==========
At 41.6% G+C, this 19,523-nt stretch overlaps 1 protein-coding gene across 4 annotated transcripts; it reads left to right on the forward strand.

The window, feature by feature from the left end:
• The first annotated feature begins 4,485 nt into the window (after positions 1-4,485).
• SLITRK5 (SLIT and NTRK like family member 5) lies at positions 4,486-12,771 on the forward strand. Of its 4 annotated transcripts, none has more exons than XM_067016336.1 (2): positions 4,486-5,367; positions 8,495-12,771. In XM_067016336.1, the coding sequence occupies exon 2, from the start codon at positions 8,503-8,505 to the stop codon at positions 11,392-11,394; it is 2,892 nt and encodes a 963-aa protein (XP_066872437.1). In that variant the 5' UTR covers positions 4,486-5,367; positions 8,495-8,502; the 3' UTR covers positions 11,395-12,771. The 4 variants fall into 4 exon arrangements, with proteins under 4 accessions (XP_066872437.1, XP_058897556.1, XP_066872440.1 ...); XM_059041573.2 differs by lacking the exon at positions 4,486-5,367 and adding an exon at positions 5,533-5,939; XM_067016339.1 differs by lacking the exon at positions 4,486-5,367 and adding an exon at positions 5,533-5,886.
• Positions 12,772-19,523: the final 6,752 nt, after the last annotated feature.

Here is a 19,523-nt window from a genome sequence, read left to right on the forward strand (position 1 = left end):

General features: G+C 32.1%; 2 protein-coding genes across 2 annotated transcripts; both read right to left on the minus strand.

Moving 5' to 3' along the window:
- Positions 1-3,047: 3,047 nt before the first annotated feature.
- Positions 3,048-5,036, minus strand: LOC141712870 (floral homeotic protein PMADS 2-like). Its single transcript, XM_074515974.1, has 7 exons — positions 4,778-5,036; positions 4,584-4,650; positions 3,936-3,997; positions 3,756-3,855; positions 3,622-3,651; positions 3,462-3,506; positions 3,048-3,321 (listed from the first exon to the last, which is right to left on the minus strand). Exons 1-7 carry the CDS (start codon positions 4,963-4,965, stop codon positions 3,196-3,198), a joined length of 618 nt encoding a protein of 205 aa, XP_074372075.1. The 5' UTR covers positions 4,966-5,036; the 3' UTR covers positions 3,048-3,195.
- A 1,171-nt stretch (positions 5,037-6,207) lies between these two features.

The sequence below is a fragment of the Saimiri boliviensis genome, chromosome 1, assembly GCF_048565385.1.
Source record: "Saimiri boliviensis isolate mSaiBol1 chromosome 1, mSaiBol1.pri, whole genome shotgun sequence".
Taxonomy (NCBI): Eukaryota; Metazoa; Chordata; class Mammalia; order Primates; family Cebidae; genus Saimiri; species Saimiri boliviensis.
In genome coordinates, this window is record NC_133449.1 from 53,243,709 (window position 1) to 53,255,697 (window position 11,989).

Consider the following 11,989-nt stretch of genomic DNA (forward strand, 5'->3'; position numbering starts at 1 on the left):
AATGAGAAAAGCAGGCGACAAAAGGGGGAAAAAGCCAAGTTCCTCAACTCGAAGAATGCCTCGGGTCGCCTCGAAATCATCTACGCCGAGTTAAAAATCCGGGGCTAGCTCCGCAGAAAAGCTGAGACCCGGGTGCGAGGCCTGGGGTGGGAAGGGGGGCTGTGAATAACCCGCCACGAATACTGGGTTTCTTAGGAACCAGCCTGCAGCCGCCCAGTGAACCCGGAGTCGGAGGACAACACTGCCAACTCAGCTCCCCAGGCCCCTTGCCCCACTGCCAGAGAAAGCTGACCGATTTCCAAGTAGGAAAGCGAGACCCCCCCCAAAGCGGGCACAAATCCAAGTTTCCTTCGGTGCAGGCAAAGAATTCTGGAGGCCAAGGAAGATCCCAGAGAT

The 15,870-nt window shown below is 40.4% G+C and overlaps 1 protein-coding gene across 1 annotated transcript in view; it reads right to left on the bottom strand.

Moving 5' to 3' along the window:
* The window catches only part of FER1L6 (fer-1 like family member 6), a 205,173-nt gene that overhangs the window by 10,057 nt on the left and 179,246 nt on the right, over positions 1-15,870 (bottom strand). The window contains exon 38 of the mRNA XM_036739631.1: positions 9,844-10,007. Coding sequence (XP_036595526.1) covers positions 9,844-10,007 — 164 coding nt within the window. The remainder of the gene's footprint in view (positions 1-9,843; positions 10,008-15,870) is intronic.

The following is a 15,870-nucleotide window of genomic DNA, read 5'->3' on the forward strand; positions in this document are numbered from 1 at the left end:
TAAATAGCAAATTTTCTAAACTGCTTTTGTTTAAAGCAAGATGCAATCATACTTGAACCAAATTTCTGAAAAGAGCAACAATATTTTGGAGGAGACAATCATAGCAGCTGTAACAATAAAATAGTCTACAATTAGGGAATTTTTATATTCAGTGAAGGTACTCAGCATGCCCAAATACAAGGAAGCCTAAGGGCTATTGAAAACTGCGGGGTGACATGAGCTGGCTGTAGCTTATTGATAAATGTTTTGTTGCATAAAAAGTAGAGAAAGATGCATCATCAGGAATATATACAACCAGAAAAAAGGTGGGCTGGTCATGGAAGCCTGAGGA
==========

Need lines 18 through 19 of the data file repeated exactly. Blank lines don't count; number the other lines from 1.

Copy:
The 15,870-nt window shown below is 40.4% G+C and overlaps 1 protein-coding gene across 1 annotated transcript in view; it reads right to left on the bottom strand.

Moving 5' to 3' along the window: